One of my poems is among 20 that have been tagged on the footpaths of Adelaide’s CBD. The poems have been stencilled with invisible paint, and will only appear when it rains… a little something to brighten our downcast/overcast winter days. A map of the poems’ locations is forthcoming, but I particularly like the idea that many people will come across the poems incidentally. A big thank you to Jill Jones (who selected the poems), the Raining Poetry in Adelaideteam, and the City of Adelaide.

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Wombwell Rainbow Interviews: Kate North

Wombwell Rainbow Interviews

I am honoured and privileged that the following writers local, national and international have agreed to be interviewed by me. I gave the writers two options: an emailed list of questions or a more fluid interview via messenger.
The usual ground is covered about motivation, daily routines and work ethic, but some surprises too. Some of these poets you may know, others may be new to you. I hope you enjoy the experience as much as I do.

Kate North

was born in Glasgow in 1978 and moved to her family hometown of Cardiff soon after. She studied English in Aberystwyth (BA) then Creative Writing in East Anglia (MA) and Cardiff (PhD). Kate is currently the Programme Director of the MA English Literature and Creative Writing pathways at Cardiff Metropolitan University. She has previously published a novel, Eva Shell (Cinnamon Press, 2008) and a poetry collection Bistro (Cinnamon Press, 2012).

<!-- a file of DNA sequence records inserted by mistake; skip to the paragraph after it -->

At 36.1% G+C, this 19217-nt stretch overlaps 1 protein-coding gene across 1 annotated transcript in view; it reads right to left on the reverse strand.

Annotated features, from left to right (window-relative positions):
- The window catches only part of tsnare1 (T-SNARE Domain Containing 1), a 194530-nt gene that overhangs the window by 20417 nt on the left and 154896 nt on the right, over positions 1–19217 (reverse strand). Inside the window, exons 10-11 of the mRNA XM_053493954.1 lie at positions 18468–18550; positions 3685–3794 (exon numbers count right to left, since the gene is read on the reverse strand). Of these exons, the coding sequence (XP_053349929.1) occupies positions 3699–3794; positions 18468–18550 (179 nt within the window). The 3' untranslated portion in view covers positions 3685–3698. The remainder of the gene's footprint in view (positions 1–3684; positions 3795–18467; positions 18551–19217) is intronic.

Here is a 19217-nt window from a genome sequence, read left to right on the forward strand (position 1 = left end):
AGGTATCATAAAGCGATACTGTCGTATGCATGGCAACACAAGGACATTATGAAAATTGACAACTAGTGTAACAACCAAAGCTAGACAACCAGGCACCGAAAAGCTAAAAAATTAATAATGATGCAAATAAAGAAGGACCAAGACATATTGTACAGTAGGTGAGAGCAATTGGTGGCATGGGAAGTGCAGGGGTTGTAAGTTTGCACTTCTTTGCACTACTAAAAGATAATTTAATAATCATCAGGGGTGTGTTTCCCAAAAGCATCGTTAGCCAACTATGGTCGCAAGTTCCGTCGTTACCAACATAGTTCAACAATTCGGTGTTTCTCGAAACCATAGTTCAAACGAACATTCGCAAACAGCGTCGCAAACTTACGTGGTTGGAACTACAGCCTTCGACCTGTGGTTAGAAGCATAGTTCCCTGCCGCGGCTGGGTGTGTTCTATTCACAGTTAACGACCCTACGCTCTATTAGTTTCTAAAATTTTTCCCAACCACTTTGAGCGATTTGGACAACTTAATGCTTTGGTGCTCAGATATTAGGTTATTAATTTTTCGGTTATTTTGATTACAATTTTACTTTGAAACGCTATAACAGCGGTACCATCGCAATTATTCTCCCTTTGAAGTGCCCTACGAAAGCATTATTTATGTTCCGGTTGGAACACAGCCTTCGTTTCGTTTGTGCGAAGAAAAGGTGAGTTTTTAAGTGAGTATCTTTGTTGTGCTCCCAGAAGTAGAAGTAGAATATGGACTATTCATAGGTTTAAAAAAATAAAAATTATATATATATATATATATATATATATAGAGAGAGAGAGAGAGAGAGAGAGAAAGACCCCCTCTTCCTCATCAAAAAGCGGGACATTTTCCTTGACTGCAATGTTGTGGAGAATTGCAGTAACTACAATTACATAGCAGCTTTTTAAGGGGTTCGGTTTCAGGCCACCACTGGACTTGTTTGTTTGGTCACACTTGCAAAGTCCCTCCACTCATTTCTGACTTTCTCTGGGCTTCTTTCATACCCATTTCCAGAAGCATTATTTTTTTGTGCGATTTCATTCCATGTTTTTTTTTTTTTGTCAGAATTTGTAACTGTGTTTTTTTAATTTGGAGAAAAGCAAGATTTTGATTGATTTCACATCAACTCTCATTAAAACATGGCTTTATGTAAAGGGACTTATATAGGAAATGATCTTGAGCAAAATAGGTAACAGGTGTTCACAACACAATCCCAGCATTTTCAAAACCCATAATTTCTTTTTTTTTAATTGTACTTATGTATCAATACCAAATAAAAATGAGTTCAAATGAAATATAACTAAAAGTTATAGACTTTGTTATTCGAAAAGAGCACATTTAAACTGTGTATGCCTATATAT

Find out about her new short story collection, Punch

Find out about her latest poetry collection, The Way Out

@katetnorth

http://www.katenorth.co.uk

The Interview

1. What inspired you to write poetry?

I’ve felt a need or a compulsion to write poetry since I was child.  I think it is simply quite an ingrained requirement that some people have to express and make sense of the world they experience.

2. Who introduced you to poetry?

My grandfather, reading it aloud as I sat on his knee as a child.  ‘The Pied Piper of Hamlyn’ by Robert Browning was a firm favourite.

3. How aware were you of the dominating presence of older poets?

Initially, I wasn’t particularly aware, but I think I was influenced.  Through the poems selected by my grandfather and then through the education system right through to University.  Though I never felt excluded by their presence, I’m not sure why.  Possibly because English is my mother tongue and the language of older poets is very present in English, I feel.